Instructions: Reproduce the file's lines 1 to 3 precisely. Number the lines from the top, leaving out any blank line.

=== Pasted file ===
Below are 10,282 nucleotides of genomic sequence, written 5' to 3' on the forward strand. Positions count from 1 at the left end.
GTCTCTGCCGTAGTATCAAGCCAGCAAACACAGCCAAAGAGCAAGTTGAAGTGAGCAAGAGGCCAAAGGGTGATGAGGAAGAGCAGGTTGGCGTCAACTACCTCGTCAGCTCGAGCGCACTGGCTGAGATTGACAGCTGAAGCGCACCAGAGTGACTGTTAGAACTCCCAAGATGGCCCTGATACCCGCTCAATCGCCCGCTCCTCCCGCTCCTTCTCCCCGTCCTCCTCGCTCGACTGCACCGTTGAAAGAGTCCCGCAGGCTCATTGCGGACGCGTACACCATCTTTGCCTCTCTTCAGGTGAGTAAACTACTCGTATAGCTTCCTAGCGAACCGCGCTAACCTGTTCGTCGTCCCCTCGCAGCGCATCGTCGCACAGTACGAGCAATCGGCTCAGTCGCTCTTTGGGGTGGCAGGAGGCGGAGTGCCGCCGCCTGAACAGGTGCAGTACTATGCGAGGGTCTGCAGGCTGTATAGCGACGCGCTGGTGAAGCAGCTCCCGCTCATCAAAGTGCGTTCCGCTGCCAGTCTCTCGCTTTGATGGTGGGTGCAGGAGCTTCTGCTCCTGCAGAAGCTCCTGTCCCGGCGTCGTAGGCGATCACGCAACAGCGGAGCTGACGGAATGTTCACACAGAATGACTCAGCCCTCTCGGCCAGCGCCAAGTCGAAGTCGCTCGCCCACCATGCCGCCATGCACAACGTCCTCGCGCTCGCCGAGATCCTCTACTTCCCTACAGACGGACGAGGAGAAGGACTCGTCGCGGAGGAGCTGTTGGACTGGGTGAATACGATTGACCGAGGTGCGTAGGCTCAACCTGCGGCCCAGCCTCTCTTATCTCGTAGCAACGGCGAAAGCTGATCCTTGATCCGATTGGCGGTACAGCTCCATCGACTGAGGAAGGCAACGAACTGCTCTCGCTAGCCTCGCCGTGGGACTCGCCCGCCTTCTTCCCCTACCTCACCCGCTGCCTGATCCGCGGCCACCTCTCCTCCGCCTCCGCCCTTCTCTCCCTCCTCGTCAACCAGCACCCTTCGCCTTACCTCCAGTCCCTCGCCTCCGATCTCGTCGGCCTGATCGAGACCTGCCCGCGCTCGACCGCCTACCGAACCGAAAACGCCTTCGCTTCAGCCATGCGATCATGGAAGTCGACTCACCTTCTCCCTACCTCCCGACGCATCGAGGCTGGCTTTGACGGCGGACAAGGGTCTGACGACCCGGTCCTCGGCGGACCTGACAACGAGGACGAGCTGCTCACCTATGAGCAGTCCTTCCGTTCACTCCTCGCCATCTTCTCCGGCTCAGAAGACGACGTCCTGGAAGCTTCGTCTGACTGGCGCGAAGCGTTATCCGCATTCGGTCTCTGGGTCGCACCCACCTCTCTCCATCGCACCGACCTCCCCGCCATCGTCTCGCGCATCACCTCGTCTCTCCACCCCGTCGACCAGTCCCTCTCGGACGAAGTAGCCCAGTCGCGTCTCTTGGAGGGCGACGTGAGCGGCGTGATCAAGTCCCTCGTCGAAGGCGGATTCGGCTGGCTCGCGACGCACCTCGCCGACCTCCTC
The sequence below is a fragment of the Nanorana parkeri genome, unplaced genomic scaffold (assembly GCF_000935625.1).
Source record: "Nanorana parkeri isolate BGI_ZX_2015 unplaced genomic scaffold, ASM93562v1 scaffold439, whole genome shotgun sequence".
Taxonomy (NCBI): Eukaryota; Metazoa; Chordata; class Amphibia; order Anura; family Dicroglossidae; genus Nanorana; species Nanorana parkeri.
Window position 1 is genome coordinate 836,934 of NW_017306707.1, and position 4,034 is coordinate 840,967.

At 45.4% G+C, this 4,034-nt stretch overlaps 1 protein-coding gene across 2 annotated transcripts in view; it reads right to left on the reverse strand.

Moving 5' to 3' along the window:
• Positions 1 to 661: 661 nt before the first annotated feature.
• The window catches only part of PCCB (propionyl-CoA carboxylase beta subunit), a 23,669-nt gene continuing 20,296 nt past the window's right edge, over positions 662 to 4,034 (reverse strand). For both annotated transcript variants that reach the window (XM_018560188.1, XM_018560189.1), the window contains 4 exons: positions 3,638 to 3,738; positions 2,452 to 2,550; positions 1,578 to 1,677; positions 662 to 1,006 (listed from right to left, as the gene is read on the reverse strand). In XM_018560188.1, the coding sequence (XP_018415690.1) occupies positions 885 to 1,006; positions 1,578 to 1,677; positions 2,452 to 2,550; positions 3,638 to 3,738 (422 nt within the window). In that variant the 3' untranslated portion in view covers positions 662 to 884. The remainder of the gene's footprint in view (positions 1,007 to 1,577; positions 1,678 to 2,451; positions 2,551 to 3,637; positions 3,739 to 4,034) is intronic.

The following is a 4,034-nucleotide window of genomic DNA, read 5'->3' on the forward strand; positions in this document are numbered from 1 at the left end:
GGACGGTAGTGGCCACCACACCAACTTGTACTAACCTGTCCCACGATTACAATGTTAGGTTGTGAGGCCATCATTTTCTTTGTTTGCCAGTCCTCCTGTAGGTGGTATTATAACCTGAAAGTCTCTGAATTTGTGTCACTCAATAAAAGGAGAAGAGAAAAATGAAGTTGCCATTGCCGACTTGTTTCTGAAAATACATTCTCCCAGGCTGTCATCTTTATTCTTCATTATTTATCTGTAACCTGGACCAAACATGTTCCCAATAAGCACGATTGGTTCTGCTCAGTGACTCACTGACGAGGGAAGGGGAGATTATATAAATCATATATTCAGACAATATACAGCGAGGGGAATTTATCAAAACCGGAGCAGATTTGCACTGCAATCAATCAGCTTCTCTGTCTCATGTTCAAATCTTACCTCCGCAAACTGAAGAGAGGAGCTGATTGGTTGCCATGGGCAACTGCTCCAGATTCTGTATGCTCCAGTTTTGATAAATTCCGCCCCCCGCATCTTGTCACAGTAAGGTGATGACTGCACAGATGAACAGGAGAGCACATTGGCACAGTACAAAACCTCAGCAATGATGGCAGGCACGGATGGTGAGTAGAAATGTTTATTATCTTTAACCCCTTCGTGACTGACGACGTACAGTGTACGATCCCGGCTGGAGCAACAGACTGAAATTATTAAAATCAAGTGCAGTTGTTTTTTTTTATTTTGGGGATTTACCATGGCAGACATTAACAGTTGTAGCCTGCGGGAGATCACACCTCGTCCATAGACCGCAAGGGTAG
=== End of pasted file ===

Below are 10,282 nucleotides of genomic sequence, written 5' to 3' on the forward strand. Positions count from 1 at the left end.
GTCTCTGCCGTAGTATCAAGCCAGCAAACACAGCCAAAGAGCAAGTTGAAGTGAGCAAGAGGCCAAAGGGTGATGAGGAAGAGCAGGTTGGCGTCAACTACCTCGTCAGCTCGAGCGCACTGGCTGAGATTGACAGCTGAAGCGCACCAGAGTGACTGTTAGAACTCCCAAGATGGCCCTGATACCCGCTCAATCGCCCGCTCCTCCCGCTCCTTCTCCCCGTCCTCCTCGCTCGACTGCACCGTTGAAAGAGTCCCGCAGGCTCATTGCGGACGCGTACACCATCTTTGCCTCTCTTCAGGTGAGTAAACTACTCGTATAGCTTCCTAGCGAACCGCGCTAACCTGTTCGTCGTCCCCTCGCAGCGCATCGTCGCACAGTACGAGCAATCGGCTCAGTCGCTCTTTGGGGTGGCAGGAGGCGGAGTGCCGCCGCCTGAACAGGTGCAGTACTATGCGAGGGTCTGCAGGCTGTATAGCGACGCGCTGGTGAAGCAGCTCCCGCTCATCAAAGTGCGTTCCGCTGCCAGTCTCTCGCTTTGATGGTGGGTGCAGGAGCTTCTGCTCCTGCAGAAGCTCCTGTCCCGGCGTCGTAGGCGATCACGCAACAGCGGAGCTGACGGAATGTTCACACAGAATGACTCAGCCCTCTCGGCCAGCGCCAAGTCGAAGTCGCTCGCCCACCATGCCGCCATGCACAACGTCCTCGCGCTCGCCGAGATCCTCTACTTCCCTACAGACGGACGAGGAGAAGGACTCGTCGCGGAGGAGCTGTTGGACTGGGTGAATACGATTGACCGAGGTGCGTAGGCTCAACCTGCGGCCCAGCCTCTCTTATCTCGTAGCAACGGCGAAAGCTGATCCTTGATCCGATTGGCGGTACAGCTCCATCGACTGAGGAAGGCAACGAACTGCTCTCGCTAGCCTCGCCGTGGGACTCGCCCGCCTTCTTCCCCTACCTCACCCGCTGCCTGATCCGCGGCCACCTCTCCTCCGCCTCCGCCCTTCTCTCCCTCCTCGTCAACCAGCACCCTTCGCCTTACCTCCAGTCCCTCGCCTCCGATCTCGTCGGCCTGATCGAGACCTGCCCGCGCTCGACCGCCTACCGAACCGAAAACGCCTTCGCTTCAGCCATGCGATCATGGAAGTCGACTCACCTTCTCCCTACCTCCCGACGCATCGAGGCTGGCTTTGACGGCGGACAAGGGTCTGACGACCCGGTCCTCGGCGGACCTGACAACGAGGACGAGCTGCTCACCTATGAGCAGTCCTTCCGTTCACTCCTCGCCATCTTCTCCGGCTCAGAAGACGACGTCCTGGAAGCTTCGTCTGACTGGCGCGAAGCGTTATCCGCATTCGGTCTCTGGGTCGCACCCACCTCTCTCCATCGCACCGACCTCCCCGCCATCGTCTCGCGCATCACCTCGTCTCTCCACCCCGTCGACCAGTCCCTCTCGGACGAAGTAGCCCAGTCGCGTCTCTTGGAGGGCGACGTGAGCGGCGTGATCAAGTCCCTCGTCGAAGGCGGATTCGGCTGGCTCGCGACGCACCTCGCCGACCTCCTC
The sequence below is a fragment of the Nanorana parkeri genome, unplaced genomic scaffold (assembly GCF_000935625.1).